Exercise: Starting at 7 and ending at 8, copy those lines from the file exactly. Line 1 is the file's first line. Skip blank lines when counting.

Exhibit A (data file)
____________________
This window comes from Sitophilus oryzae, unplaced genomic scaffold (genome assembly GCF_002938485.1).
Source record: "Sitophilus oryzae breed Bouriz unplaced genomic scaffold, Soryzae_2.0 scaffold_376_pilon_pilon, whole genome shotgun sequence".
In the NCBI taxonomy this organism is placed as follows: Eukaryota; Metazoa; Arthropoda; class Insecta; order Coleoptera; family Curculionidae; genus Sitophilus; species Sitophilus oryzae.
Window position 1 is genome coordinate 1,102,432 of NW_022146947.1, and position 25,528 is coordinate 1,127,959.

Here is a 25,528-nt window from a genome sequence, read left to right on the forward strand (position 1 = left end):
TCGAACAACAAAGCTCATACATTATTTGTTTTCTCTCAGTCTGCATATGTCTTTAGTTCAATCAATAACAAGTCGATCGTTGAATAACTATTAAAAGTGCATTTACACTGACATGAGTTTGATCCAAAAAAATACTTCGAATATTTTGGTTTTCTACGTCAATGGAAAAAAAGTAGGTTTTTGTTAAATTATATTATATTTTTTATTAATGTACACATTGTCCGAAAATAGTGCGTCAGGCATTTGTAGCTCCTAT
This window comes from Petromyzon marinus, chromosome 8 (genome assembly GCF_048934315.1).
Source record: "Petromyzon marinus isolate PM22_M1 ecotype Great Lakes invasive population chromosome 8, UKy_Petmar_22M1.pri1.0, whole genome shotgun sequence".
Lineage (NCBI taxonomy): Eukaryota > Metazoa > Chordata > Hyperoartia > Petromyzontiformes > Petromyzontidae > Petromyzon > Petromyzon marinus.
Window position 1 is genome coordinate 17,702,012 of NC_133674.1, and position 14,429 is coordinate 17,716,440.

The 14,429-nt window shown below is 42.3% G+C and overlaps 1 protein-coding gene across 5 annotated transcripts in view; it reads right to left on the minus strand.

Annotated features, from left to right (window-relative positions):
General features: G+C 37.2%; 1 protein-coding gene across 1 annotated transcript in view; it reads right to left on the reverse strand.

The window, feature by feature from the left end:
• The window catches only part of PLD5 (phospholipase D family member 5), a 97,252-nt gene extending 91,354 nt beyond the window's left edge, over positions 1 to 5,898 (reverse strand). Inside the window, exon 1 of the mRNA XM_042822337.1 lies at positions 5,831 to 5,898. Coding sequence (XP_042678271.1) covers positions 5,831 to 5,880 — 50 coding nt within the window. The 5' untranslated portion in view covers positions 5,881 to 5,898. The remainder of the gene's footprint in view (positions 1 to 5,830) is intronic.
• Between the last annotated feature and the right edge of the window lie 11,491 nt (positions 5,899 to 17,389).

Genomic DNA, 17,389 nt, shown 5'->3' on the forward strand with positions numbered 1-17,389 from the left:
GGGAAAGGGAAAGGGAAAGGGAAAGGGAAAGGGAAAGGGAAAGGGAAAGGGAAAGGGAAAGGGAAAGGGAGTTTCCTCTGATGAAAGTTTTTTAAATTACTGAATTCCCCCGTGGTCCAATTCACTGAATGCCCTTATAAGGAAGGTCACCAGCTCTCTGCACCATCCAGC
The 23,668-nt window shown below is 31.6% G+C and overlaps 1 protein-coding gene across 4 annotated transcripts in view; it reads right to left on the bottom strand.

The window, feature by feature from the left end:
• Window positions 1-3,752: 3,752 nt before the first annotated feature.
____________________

This window comes from Petromyzon marinus, chromosome 8 (genome assembly GCF_048934315.1).
Source record: "Petromyzon marinus isolate PM22_M1 ecotype Great Lakes invasive population chromosome 8, UKy_Petmar_22M1.pri1.0, whole genome shotgun sequence".